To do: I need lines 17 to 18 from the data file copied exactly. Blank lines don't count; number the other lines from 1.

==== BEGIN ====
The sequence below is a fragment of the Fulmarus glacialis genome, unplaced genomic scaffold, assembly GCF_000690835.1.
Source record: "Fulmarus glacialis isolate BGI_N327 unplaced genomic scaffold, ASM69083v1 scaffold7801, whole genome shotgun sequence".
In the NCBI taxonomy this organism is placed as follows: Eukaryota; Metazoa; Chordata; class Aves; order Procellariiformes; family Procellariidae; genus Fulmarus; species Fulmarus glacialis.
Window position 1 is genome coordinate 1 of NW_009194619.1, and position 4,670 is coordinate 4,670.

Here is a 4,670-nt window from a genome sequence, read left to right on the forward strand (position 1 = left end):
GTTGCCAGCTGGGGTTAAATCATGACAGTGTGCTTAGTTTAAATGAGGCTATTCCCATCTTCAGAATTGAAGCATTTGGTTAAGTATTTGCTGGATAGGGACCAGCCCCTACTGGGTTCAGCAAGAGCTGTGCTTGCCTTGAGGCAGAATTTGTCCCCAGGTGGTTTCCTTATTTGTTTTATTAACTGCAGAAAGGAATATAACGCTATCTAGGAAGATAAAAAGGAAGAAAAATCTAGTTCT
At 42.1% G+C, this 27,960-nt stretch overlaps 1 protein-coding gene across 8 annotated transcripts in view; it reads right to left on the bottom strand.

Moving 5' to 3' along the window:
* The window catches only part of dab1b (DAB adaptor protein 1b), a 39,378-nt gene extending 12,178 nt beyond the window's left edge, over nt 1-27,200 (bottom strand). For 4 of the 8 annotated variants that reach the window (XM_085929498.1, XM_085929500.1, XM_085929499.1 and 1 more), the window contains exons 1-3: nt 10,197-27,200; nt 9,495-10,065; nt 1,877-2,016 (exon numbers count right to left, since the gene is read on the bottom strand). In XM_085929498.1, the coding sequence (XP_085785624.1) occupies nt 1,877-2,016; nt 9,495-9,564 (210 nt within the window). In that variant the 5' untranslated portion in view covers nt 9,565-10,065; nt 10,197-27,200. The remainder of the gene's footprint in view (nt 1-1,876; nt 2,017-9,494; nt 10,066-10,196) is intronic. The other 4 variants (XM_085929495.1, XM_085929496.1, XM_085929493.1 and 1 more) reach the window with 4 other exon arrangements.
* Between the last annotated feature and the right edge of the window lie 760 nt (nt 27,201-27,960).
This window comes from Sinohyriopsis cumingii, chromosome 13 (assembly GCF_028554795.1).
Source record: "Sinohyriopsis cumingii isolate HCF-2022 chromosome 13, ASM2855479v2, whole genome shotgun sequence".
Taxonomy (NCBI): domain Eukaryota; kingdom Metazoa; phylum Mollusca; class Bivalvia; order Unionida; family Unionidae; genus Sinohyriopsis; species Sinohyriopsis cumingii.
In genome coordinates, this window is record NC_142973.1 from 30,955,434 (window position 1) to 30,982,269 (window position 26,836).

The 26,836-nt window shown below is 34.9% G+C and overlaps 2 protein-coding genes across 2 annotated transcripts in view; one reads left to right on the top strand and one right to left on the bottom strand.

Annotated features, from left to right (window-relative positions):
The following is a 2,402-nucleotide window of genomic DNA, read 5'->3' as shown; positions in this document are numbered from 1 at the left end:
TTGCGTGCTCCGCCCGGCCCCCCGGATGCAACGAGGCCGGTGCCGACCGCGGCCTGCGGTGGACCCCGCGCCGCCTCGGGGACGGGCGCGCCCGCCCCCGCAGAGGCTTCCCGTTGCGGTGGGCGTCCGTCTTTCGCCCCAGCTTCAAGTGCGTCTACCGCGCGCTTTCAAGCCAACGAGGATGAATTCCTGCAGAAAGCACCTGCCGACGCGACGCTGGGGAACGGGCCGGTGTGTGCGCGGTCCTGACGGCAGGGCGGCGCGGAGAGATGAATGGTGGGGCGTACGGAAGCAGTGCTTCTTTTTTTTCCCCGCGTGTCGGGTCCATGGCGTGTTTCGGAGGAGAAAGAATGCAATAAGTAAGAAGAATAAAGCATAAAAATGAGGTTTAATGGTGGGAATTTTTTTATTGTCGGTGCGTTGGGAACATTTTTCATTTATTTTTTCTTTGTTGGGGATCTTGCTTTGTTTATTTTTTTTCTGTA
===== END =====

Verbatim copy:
The following is a 2,402-nucleotide window of genomic DNA, read 5'->3' as shown; positions in this document are numbered from 1 at the left end:
TTGCGTGCTCCGCCCGGCCCCCCGGATGCAACGAGGCCGGTGCCGACCGCGGCCTGCGGTGGACCCCGCGCCGCCTCGGGGACGGGCGCGCCCGCCCCCGCAGAGGCTTCCCGTTGCGGTGGGCGTCCGTCTTTCGCCCCAGCTTCAAGTGCGTCTACCGCGCGCTTTCAAGCCAACGAGGATGAATTCCTGCAGAAAGCACCTGCCGACGCGACGCTGGGGAACGGGCCGGTGTGTGCGCGGTCCTGACGGCAGGGCGGCGCGGAGAGATGAATGGTGGGGCGTACGGAAGCAGTGCTTCTTTTTTTTCCCCGCGTGTCGGGTCCATGGCGTGTTTCGGAGGAGAAAGAATGCAATAAGTAAGAAGAATAAAGCATAAAAATGAGGTTTAATGGTGGGAATTTTTTTATTGTCGGTGCGTTGGGAACATTTTTCATTTATTTTTTCTTTGTTGGGGATCTTGCTTTGTTTATTTTTTTTCTGTA